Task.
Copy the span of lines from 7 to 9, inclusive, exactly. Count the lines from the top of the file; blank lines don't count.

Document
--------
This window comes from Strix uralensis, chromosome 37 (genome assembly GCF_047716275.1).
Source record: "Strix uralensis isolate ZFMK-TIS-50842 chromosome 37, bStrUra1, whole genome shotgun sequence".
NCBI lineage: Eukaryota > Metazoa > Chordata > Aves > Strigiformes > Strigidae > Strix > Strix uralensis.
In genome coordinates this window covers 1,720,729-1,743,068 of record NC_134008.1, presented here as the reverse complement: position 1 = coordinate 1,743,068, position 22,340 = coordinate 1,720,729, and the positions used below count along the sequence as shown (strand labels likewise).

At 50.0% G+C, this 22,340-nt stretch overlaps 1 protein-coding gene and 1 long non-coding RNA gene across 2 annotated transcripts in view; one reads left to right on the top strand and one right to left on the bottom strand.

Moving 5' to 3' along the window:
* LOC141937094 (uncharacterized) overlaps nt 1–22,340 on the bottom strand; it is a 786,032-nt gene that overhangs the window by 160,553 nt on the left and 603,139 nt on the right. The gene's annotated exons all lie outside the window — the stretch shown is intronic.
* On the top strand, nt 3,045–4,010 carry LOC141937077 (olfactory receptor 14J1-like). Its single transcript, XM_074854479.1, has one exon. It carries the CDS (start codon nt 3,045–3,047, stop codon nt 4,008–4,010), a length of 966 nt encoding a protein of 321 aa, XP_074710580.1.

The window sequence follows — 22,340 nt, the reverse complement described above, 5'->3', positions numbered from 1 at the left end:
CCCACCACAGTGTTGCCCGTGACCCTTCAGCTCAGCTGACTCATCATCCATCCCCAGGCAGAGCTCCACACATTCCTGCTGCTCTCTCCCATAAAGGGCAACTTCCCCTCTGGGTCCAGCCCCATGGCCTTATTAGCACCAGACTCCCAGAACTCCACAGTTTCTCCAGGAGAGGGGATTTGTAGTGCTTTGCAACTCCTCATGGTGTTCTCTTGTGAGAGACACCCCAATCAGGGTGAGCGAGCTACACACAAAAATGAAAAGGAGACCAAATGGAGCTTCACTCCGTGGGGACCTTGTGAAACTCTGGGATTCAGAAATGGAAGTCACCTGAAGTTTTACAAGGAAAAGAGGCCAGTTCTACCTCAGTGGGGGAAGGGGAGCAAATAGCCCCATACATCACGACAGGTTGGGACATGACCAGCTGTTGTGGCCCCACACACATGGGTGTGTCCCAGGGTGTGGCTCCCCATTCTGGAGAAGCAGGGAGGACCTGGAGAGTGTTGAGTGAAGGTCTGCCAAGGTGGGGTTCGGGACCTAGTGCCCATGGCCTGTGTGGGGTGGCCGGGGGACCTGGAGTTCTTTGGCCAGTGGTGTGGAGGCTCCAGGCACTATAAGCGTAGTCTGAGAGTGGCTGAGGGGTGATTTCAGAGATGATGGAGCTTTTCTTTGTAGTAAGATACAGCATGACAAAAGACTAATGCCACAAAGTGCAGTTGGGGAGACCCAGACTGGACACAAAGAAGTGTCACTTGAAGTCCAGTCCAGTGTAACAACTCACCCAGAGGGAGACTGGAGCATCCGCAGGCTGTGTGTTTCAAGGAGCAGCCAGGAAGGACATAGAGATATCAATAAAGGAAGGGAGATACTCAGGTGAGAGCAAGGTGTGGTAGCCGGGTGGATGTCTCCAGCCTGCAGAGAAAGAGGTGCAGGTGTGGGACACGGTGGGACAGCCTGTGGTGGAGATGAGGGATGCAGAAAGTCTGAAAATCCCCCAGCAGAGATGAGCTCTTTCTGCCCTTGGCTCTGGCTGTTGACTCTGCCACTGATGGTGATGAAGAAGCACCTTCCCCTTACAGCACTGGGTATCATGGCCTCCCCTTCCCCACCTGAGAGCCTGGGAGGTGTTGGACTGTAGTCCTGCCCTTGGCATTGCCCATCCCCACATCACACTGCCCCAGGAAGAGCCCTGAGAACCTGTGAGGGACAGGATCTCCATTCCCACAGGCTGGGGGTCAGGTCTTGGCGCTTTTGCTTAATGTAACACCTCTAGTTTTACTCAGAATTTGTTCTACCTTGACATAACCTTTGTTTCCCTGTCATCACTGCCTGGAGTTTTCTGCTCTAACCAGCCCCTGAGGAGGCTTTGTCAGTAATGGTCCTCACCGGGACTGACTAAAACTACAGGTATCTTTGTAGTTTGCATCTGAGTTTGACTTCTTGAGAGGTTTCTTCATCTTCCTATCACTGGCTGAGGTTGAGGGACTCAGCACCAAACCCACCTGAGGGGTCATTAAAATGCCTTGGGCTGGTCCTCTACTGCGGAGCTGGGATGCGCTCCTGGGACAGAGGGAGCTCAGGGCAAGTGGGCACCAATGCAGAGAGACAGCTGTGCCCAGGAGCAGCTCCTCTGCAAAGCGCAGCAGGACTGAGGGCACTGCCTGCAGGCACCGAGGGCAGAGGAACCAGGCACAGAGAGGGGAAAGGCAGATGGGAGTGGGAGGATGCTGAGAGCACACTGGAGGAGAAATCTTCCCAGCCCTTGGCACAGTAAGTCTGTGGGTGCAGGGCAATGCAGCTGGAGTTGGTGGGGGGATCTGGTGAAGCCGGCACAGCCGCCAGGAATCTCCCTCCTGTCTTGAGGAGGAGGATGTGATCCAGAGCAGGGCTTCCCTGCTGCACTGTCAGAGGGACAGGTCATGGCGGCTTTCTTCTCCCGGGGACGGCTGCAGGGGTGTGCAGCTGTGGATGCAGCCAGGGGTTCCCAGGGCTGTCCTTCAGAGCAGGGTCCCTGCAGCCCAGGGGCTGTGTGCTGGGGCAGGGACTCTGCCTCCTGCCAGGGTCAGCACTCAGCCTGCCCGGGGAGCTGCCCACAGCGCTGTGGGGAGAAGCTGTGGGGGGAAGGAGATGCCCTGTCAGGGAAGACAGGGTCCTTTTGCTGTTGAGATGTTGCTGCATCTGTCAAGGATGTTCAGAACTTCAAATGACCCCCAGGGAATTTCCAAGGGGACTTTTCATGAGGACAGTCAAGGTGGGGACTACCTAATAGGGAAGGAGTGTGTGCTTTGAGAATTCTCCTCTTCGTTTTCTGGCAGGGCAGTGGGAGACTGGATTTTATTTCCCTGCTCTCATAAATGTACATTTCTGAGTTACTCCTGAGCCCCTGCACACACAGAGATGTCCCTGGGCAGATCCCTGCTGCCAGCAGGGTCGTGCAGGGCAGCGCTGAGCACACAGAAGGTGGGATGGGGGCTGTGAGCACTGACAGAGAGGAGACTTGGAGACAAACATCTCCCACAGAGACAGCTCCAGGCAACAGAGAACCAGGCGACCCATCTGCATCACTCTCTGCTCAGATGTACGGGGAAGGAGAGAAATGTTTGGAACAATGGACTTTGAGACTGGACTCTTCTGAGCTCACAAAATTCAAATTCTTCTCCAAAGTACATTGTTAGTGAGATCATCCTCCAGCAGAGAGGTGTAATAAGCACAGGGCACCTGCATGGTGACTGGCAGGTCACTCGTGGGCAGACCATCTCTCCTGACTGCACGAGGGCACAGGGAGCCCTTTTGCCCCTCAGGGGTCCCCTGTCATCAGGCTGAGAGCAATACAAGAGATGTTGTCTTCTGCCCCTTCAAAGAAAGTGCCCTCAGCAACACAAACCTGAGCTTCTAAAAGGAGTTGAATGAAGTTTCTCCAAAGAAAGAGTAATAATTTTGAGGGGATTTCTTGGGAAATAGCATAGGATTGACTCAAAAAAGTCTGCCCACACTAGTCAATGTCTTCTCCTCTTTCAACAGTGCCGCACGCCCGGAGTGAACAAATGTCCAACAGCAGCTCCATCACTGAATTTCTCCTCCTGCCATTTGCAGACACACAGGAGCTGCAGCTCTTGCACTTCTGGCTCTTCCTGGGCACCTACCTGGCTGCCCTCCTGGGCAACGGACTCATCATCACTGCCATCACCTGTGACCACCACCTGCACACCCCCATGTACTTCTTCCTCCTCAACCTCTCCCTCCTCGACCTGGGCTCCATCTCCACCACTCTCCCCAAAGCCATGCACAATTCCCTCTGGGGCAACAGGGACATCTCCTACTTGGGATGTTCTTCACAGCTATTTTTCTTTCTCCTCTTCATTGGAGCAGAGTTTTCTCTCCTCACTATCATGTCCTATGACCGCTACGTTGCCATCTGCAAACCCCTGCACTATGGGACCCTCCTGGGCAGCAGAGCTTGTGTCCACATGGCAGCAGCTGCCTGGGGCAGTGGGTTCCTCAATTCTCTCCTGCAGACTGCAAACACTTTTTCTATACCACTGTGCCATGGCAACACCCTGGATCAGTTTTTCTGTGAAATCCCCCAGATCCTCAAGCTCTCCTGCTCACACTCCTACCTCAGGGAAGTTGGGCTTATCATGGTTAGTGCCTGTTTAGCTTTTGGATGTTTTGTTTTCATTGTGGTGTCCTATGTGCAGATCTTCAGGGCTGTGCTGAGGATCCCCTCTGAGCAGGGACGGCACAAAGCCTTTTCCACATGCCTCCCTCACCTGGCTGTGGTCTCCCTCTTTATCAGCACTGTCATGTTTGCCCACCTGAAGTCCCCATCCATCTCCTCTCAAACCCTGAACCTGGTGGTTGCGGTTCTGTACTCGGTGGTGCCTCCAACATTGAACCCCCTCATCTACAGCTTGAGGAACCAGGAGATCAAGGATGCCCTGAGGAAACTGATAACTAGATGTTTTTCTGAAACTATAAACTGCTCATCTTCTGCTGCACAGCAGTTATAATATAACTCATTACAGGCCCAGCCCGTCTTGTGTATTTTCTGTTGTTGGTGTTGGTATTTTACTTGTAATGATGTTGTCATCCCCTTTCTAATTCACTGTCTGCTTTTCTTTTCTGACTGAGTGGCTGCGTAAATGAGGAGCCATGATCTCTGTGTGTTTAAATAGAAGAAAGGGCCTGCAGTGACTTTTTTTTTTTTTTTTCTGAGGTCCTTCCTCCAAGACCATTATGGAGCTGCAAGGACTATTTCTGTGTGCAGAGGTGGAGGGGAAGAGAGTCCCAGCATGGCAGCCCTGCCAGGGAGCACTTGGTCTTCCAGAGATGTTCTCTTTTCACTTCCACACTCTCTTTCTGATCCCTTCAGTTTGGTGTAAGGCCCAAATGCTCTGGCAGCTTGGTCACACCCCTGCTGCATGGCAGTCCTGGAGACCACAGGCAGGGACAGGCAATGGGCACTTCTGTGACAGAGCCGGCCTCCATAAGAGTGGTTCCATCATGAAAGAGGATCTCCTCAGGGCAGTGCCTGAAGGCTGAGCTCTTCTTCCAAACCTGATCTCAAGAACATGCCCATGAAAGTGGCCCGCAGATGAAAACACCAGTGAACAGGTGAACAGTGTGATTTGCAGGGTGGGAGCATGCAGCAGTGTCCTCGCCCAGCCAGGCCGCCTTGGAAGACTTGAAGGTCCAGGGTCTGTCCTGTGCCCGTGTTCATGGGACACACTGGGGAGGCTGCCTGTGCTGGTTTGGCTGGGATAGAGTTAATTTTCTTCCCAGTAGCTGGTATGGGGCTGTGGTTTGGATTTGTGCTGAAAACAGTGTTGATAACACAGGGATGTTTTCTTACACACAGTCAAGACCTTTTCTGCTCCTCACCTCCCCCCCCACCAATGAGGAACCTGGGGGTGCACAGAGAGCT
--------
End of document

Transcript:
* LOC141937094 (uncharacterized) overlaps nt 1–22,340 on the bottom strand; it is a 786,032-nt gene that overhangs the window by 160,553 nt on the left and 603,139 nt on the right. The gene's annotated exons all lie outside the window — the stretch shown is intronic.
* On the top strand, nt 3,045–4,010 carry LOC141937077 (olfactory receptor 14J1-like). Its single transcript, XM_074854479.1, has one exon. It carries the CDS (start codon nt 3,045–3,047, stop codon nt 4,008–4,010), a length of 966 nt encoding a protein of 321 aa, XP_074710580.1.

The window sequence follows — 22,340 nt, the reverse complement described above, 5'->3', positions numbered from 1 at the left end: